2 (7.41%)
3 (13.64%)

The positivity rate for HBsAg in our hospital is 1.59%. This is slightly lower than the national prevalence which ranges from 2-4% in the general population with geographical variations and much higher rates among tribal population.15,16 The study highlights the discrepancy in the number of patients with Hepatitis B who underwent only serological testing and those who underwent molecular testing for viral load monitoring. Of the 121 patients in the study period with Hepatitis B infection, only about half the patients, i.e. 64 patients had their DNA levels measured. Some cases were lost to follow up but the most common reason cited was the high cost of molecular assays which was not affordable for some patients. Hence, though molecular assays are the most reliable to monitor the viral load, other serological parameters are still being preferred for financial reasons.

The development of liver carcinoma may be related to persistent HBsAg positivity and HBeAg seropositivity.17-19 As per the American Association for the Study of Liver Disease (AASLD Practice Guidelines) a titre of 20,000 IU in patients positive for HBeAg may be an independent risk factor for liver carcinoma.17 In HBeAg negative patients, those patients who have compensated liver disease and a titre of over 2000 require treatment and if decompensated, any detectable DNA level is considered significant. However, there is no cut-off to distinguish HBeAg negative patients with chronic infection and chronic Hepatitis B carriers.17 In our study, all six HBeAg positive patients had titres less than 20000 but 4 out of 6 had values above 2000 IU/ml. However, among the HBeAg negative group with detectable DNA levels, i.e. in 27 out of 58 patients, 3 patients had a titre of more than 20000 IU/ml, 2 patients were in 2000-20000 range and the other 22 patients had titres less than 2000 IU/ml.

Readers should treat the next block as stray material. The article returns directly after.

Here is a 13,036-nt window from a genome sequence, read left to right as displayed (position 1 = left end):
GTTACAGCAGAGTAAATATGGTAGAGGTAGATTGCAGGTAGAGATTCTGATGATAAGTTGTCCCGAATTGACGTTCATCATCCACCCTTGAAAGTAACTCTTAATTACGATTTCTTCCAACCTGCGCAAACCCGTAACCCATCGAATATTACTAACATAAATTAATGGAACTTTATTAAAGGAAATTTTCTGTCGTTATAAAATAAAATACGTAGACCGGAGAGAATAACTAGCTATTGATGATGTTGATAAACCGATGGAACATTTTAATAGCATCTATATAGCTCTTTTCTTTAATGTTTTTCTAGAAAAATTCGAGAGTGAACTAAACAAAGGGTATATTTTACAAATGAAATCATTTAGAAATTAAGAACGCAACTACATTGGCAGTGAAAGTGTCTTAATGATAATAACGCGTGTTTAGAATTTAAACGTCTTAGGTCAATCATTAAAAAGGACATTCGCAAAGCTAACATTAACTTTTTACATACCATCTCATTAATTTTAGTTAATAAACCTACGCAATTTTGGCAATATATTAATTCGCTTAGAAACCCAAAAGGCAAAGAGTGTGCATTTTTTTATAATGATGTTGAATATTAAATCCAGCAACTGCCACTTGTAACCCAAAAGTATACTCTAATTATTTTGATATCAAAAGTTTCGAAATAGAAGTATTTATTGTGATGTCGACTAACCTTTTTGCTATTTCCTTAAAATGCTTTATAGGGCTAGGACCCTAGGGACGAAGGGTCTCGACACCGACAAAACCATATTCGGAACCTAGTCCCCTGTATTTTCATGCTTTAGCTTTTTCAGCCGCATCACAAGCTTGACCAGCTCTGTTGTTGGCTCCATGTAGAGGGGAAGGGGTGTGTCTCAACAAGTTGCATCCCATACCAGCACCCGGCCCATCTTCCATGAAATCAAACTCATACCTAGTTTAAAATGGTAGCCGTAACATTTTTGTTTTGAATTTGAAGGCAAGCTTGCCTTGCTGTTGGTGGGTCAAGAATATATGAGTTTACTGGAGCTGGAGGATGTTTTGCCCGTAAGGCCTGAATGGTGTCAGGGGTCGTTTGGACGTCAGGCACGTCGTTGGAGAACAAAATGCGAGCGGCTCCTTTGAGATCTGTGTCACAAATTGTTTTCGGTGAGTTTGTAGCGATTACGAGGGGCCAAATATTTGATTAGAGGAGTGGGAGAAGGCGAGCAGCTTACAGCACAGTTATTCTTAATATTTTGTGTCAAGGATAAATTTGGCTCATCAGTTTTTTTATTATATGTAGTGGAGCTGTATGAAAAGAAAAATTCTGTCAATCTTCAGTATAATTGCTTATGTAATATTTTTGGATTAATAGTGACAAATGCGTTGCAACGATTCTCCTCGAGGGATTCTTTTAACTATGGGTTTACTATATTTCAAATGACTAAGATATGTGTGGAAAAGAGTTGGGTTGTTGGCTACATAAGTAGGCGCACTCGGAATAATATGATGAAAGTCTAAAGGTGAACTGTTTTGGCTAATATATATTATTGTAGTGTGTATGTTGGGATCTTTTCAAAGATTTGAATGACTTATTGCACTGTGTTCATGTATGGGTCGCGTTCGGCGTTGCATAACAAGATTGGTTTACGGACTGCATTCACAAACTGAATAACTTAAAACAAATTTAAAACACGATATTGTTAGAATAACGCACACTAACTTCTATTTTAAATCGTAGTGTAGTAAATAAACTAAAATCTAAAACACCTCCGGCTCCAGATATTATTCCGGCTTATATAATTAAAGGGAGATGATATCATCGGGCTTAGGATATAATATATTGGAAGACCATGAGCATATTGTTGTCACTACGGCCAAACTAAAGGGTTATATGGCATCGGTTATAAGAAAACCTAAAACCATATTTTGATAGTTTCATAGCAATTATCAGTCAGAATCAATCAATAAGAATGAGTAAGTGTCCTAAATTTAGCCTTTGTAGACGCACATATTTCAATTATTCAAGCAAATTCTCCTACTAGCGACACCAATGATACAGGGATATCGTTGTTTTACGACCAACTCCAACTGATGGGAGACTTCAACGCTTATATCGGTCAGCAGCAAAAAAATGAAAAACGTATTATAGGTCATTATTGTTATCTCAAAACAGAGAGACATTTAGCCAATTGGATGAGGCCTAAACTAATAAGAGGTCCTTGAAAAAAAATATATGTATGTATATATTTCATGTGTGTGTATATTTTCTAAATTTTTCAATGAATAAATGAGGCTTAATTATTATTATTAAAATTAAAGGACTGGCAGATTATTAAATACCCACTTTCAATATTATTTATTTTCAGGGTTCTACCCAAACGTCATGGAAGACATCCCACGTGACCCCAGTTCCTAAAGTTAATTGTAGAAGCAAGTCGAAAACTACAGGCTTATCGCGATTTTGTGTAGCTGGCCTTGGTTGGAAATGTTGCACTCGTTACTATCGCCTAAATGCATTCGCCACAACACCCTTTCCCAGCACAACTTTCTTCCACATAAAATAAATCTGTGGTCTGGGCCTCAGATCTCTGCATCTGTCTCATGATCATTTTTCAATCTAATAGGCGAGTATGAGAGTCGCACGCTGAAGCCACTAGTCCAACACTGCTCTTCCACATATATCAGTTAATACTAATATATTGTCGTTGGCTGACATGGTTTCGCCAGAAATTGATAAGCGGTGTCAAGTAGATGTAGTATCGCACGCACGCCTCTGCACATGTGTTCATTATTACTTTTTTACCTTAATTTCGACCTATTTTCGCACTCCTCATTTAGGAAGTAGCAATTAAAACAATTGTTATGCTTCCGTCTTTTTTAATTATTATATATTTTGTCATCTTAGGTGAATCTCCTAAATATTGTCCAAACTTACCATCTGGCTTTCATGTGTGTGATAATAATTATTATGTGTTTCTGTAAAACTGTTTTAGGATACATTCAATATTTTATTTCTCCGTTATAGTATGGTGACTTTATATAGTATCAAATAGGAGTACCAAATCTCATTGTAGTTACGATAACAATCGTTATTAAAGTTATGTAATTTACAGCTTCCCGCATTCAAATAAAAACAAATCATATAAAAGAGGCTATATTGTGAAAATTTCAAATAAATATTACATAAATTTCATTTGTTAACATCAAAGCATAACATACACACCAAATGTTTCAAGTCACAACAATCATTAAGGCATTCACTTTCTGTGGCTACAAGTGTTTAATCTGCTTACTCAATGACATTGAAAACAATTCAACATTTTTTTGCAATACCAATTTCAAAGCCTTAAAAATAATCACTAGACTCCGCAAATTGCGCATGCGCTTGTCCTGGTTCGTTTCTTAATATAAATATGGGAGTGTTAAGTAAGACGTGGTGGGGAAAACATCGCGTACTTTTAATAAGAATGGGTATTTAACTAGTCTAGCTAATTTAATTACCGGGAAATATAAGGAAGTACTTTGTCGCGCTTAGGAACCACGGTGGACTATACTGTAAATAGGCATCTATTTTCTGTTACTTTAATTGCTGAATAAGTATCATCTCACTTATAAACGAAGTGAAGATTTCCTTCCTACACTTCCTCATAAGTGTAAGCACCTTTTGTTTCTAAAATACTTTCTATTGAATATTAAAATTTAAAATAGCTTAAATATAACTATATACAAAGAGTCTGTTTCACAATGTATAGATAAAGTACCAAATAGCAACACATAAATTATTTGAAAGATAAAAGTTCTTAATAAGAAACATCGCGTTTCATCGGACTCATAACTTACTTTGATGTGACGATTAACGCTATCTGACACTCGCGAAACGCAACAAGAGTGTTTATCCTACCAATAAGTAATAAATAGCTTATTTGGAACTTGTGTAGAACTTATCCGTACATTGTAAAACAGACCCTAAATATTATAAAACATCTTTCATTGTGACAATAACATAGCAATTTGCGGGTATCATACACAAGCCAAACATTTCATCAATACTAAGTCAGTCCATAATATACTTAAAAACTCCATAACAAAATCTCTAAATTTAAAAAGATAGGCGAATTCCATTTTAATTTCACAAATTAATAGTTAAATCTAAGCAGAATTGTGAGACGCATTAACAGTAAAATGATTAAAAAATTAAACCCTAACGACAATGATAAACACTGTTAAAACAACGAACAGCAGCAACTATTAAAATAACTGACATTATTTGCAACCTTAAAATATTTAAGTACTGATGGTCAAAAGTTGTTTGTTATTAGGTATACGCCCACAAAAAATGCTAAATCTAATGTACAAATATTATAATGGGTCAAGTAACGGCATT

Thus, in the group who were positive for Hepatitis B ‘e’ antigen, 66% of the patients had HBV DNA levels more than 2000 IU/ml requiring treatment and in the patients group who were negative for HBeAg, about 21% of patients had nucleic acid levels greater than 2000 IU/ml/. This indicates that though HBeAg is a good marker of increased viral replication, the monitoring of HBV DNA levels by PCR could still uncover more patients who may require antiviral treatment.20-22


HBeAg is a good serological test to detect viral replication. However, it alone might not be sufficient as quantitative HBV DNA levels are more accurate and it does identify more patients who may require treatment. Hence, both the ‘e’ antigen of Hepatitis B and HBV DNA levels together would be useful in the appropriate treatment of patients with Hepatitis B infection.



The authors declare that there is no conflict of interest.

All authors listed have made a substantial, direct and intellectual contribution to the work, and approved it for publication.


All datasets generated or analyzed during this study are included in the manuscript.

The study was approved by the Institution Ethics Committee, SRM Medical College Hospital & Research Centre, Tamilnadu, India, with reference number SRMIEC-ST0123-339.

Written informed consent was obtained from the participants before enrolling in the study.